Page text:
What NOT To Ask When Hiring

What NOT To Ask When Hiring

By Published On: April 22, 2020Categories: Management Tips

The job interview is a vital element of the employee selection process. When you ask the right questions, you can ascertain whether your candidate is a good cultural fit for the vacancy you’re filling.

However, there are certain interview questions, which while not illegal in the strictest sense of the word, could expose a company to a U.S. Equal Employment Opportunity Commission (EEOC) lawsuit.

It’s important to avoid asking any direct questions about a candidate’s personal information such as age, medical history, race, gender, citizenship status, religion, disability, pregnancy, or marital status.

Therefore, it’s not advisable to take candidates out for an informal interview at lunch or dinner because it’s easy for it to turn into a chat where you end up asking the candidate to reveal personal information.

Interview Questions Every Employer Should Avoid

Seemingly innocuous interview questions can land the whole enterprise in hot soup even if they were asked out of good faith or because their answers are relevant to the job. About one in five employers have inadvertently asked an illegal question in a job interview, a CareerBuilder survey found.

A relatively new pitfall to watch out for is asking about past compensation. Salary history bans have recently been introduced in various states and cities to address the historically prevalent gender pay inequality.

These bans prohibit employers from asking applicants about their current or past salaries or benefits as well as using an agent, asking previous employers or doing a public search to find out this information.

In addition to salary history, below we explore 20 of the most common illegal questions, and a legal alternative for each:

1. Are you a U.S. citizen?

Alternative: Do you have authorization to work in the U.S.?

2. Is English your first language?

Alternative: What languages are you fluent in reading, speaking or writing?

3. What religion do you practice?

Alternative: On which days are you available to work?

4. Which religious holidays do you observe?

Alternative: Are you in a position to stick to our required schedule?

5. How old are you?

Alternative: Are you at least 18 years of age?

6. How soon do you plan to retire?

Alternative: What long-term career goals are you looking to achieve?

7. Do you have or plan to have children?

Alternative: We’ll need you to travel or work overtime on short notice. Can you make this work?

8. This job is usually done by a man/woman. Will you handle it?

Alternative: What unique value do you have to offer our company as an individual?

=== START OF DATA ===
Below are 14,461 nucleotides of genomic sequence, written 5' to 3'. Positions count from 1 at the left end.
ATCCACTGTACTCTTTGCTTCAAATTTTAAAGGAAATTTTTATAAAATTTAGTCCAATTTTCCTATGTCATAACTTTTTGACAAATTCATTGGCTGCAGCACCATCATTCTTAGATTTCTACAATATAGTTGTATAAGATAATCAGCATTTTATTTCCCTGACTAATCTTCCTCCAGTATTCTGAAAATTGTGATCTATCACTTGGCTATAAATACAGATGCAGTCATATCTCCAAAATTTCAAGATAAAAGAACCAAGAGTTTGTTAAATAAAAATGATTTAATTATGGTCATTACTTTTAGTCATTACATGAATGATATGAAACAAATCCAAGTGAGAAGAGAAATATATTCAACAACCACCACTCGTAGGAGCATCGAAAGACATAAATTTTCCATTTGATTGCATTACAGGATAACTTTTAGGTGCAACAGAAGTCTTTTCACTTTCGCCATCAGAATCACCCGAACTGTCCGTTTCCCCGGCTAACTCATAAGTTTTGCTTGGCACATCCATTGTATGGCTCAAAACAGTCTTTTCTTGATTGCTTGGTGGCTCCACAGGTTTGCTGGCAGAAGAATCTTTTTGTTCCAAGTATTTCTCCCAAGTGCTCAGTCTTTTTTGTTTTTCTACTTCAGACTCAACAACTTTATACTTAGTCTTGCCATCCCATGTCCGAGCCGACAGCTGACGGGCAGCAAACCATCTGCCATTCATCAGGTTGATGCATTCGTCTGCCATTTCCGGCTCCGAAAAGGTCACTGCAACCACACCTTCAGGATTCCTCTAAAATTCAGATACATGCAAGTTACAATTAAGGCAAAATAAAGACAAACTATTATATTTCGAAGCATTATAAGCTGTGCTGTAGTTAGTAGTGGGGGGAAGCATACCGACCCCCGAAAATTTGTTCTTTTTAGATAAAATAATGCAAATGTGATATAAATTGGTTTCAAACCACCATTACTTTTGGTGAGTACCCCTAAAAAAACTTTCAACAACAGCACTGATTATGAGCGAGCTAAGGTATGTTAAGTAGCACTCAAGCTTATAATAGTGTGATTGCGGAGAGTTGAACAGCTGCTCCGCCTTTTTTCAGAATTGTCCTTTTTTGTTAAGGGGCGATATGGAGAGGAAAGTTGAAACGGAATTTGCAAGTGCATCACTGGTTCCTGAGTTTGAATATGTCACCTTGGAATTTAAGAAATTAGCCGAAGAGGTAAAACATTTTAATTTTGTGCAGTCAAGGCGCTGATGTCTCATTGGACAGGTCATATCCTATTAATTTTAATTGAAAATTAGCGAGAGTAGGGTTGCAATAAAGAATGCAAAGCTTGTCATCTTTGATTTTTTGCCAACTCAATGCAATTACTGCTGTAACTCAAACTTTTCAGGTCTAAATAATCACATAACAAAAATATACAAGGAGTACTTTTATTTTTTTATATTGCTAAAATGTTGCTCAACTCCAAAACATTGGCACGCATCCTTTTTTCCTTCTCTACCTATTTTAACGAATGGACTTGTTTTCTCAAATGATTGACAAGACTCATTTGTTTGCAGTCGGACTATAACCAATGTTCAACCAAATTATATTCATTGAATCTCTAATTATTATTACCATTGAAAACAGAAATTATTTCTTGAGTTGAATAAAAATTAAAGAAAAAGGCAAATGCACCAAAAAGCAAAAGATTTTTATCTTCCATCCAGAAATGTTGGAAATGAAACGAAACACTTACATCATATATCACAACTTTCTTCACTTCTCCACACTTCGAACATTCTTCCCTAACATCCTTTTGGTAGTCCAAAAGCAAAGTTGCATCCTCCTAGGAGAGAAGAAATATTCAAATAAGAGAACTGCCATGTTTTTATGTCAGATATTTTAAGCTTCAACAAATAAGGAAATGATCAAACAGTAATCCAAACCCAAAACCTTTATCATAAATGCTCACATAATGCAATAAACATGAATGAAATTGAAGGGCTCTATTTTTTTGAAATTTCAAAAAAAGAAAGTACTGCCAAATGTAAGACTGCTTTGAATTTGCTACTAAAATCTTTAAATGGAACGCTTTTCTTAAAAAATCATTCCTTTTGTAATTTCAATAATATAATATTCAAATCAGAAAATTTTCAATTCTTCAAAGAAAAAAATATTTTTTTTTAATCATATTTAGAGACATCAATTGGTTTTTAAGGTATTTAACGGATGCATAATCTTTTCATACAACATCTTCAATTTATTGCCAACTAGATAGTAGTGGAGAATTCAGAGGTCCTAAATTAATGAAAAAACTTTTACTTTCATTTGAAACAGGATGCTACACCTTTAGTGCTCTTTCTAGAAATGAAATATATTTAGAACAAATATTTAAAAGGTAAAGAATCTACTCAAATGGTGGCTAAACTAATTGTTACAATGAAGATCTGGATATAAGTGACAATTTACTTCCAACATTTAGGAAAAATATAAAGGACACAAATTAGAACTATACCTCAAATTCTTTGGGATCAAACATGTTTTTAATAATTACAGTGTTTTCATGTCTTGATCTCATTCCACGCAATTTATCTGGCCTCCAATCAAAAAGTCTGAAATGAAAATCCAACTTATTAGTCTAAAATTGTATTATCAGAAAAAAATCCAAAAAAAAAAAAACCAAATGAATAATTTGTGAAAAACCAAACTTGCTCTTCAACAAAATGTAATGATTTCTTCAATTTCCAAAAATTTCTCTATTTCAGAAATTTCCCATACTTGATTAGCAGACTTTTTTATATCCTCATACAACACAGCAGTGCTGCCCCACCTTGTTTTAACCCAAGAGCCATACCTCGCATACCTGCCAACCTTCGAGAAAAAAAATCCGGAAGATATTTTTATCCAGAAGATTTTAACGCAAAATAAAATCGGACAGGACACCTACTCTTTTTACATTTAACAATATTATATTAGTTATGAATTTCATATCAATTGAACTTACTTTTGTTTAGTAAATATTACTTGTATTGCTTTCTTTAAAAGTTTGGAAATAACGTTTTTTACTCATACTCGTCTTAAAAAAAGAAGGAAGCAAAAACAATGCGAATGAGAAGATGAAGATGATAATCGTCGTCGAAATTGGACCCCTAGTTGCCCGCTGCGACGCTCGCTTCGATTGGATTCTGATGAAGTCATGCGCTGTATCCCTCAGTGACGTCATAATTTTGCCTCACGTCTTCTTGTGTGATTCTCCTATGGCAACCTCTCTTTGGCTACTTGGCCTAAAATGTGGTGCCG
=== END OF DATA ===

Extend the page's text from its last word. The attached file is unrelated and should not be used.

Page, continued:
9. What is your opinion on interoffice dating?

Alternative: Has you ever received disciplinary actions due to your behavior at work?

10. Do you smoke or drink?

Alternative: Have you ever been disciplined for violating company alcohol or tobacco policies?

11. Do you take drugs?

Alternative: Do you use any illicit drugs?

12. How tall are you?

Alternative: Can you reach items on a shelf that's six feet tall?

13. Are you strong enough for this job?

Alternative: Can you lift boxes that weigh at least 50 pounds?

14. How many sick days did you take last year?

Alternative: How many days of work did you miss last year?

15. Do you have any disabilities?

Alternative: Are you in a position to perform the specific duties of this position?

16. How far is your commute?

Alternative: Do you have reliable transportation to report for work every day at 8 a.m.?

17. Do you live nearby?

Alternative: Would you be willing to relocate?

18. Have you ever been arrested?

Alternative: Have you ever been convicted of "[insert crime]"? (e.g. fraud, theft, etc.)

19. Were you honorably discharged from the military?

Alternative: Of what benefit can your experience in the military be to the company?

20. Are you a member of the National Guard or Reserves?

Alternative: Do you have any upcoming events that will need you to take time away from work?

Watch out! Don’t dig a hole for yourself

As shown above, phrasing an illegal question can take away the risk of a lawsuit. As an employer, you often do need to know some personal info about the candidate but you must be careful how you seek it.

Let the professionals at ASB Resources guide you in interviewing your candidates while ensuring that you don’t inadvertently ask an illegal interview question. Schedule a call with one of our experts today!

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